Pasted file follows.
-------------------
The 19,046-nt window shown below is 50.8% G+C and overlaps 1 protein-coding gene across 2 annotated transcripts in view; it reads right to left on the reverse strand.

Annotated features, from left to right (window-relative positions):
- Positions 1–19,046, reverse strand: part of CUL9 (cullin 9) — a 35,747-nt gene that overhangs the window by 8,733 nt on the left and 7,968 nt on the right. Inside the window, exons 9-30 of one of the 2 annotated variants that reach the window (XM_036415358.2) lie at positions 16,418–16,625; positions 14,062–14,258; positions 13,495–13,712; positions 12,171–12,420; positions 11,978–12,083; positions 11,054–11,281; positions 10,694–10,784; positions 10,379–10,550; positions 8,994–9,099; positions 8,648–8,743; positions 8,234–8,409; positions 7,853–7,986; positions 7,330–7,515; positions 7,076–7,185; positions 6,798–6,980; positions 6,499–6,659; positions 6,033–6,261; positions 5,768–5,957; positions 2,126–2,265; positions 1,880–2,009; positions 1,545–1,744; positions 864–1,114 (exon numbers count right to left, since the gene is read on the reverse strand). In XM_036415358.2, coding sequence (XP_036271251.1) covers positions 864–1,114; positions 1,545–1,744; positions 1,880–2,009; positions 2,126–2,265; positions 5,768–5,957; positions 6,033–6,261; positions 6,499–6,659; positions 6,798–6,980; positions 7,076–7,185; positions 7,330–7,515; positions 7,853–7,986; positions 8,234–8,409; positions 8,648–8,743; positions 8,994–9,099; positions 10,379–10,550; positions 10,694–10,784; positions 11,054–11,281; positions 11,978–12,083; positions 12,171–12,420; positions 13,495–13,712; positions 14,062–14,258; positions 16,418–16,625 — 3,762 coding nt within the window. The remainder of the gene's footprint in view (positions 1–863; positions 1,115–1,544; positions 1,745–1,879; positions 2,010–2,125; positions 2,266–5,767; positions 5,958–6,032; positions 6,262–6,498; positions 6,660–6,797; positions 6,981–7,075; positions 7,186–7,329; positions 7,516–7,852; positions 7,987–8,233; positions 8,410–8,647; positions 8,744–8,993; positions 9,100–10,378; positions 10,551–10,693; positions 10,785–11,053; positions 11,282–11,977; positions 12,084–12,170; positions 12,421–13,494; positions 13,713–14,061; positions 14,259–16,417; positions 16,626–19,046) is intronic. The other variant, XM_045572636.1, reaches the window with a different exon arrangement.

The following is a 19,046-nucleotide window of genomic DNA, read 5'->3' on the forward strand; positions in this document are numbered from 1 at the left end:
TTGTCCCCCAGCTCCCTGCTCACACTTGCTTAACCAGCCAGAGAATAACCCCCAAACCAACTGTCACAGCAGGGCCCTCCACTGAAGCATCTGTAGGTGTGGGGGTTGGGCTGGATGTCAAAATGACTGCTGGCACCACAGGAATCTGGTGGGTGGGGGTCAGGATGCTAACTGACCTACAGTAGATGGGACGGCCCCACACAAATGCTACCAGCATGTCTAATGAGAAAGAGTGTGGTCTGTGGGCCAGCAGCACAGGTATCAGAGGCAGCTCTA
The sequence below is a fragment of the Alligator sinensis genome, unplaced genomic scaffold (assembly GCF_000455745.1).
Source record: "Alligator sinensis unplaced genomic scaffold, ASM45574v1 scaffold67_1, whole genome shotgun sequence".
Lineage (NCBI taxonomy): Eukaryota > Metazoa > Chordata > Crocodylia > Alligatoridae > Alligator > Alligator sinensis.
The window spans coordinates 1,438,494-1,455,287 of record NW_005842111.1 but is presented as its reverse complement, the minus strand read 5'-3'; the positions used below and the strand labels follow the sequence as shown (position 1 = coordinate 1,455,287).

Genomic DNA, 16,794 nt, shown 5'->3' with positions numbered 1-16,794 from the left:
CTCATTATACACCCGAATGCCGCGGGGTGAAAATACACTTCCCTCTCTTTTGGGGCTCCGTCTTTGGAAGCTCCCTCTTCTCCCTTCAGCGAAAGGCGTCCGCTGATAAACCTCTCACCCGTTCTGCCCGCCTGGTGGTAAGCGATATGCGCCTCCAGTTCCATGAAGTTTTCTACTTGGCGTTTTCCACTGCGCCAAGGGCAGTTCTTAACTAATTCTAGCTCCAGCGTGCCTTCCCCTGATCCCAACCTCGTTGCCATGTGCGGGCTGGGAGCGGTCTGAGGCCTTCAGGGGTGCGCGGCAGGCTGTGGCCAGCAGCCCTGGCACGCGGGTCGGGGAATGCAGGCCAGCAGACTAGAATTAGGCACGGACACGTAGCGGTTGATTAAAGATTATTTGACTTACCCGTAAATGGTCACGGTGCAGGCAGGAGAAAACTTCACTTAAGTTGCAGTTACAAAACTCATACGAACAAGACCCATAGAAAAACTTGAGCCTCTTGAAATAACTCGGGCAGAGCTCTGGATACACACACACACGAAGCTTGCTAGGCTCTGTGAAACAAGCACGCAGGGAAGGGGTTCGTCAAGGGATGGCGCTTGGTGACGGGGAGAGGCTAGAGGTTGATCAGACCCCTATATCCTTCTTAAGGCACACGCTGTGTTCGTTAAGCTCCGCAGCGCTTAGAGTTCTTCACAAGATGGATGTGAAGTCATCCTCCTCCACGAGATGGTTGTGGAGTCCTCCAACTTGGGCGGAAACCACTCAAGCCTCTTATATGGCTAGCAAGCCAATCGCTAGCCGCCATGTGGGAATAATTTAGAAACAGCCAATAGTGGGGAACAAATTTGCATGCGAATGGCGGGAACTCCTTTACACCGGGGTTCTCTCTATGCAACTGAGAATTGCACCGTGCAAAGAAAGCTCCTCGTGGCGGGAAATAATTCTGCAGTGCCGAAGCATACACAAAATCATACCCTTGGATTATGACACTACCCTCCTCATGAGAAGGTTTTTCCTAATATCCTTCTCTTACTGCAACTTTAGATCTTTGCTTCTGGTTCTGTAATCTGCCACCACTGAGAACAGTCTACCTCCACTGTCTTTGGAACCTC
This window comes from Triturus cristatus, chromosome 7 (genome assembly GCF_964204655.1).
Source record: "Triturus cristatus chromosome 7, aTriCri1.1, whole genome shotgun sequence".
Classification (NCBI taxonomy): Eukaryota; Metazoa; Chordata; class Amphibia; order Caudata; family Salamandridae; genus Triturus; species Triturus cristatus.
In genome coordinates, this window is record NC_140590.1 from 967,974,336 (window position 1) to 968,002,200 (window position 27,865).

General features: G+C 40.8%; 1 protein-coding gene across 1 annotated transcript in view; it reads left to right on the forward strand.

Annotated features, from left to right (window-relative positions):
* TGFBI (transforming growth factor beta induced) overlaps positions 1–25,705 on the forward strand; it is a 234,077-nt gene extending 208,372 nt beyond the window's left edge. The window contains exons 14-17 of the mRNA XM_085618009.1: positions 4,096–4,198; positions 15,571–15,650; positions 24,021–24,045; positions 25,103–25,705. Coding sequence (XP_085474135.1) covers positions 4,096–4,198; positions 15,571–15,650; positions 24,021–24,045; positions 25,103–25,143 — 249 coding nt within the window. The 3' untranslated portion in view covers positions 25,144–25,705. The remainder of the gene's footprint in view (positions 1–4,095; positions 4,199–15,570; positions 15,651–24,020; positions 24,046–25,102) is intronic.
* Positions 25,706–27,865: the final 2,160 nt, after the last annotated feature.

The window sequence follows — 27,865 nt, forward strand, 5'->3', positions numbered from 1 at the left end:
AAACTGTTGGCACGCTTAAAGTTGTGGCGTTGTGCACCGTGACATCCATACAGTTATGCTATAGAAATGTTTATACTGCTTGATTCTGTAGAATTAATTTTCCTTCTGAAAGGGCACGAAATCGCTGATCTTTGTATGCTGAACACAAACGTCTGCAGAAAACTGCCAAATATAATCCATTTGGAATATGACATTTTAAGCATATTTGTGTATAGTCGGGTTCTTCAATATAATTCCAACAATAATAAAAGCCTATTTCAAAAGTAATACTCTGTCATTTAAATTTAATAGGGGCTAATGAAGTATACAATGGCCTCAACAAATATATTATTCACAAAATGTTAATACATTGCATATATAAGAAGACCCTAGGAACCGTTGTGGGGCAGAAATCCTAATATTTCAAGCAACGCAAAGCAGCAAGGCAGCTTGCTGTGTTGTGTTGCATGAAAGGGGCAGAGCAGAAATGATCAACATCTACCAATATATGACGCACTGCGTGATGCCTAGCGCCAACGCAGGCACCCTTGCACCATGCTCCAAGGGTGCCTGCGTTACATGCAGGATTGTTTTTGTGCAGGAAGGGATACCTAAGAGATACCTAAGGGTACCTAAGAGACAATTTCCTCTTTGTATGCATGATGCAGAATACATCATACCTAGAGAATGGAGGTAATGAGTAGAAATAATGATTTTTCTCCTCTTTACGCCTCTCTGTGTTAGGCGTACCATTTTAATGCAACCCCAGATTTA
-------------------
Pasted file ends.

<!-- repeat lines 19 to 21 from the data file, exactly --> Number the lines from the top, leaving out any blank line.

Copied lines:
* Positions 25,706–27,865: the final 2,160 nt, after the last annotated feature.

The window sequence follows — 27,865 nt, forward strand, 5'->3', positions numbered from 1 at the left end:
AAACTGTTGGCACGCTTAAAGTTGTGGCGTTGTGCACCGTGACATCCATACAGTTATGCTATAGAAATGTTTATACTGCTTGATTCTGTAGAATTAATTTTCCTTCTGAAAGGGCACGAAATCGCTGATCTTTGTATGCTGAACACAAACGTCTGCAGAAAACTGCCAAATATAATCCATTTGGAATATGACATTTTAAGCATATTTGTGTATAGTCGGGTTCTTCAATATAATTCCAACAATAATAAAAGCCTATTTCAAAAGTAATACTCTGTCATTTAAATTTAATAGGGGCTAATGAAGTATACAATGGCCTCAACAAATATATTATTCACAAAATGTTAATACATTGCATATATAAGAAGACCCTAGGAACCGTTGTGGGGCAGAAATCCTAATATTTCAAGCAACGCAAAGCAGCAAGGCAGCTTGCTGTGTTGTGTTGCATGAAAGGGGCAGAGCAGAAATGATCAACATCTACCAATATATGACGCACTGCGTGATGCCTAGCGCCAACGCAGGCACCCTTGCACCATGCTCCAAGGGTGCCTGCGTTACATGCAGGATTGTTTTTGTGCAGGAAGGGATACCTAAGAGATACCTAAGGGTACCTAAGAGACAATTTCCTCTTTGTATGCATGATGCAGAATACATCATACCTAGAGAATGGAGGTAATGAGTAGAAATAATGATTTTTCTCCTCTTTACGCCTCTCTGTGTTAGGCGTACCATTTTAATGCAACCCCAGATTTA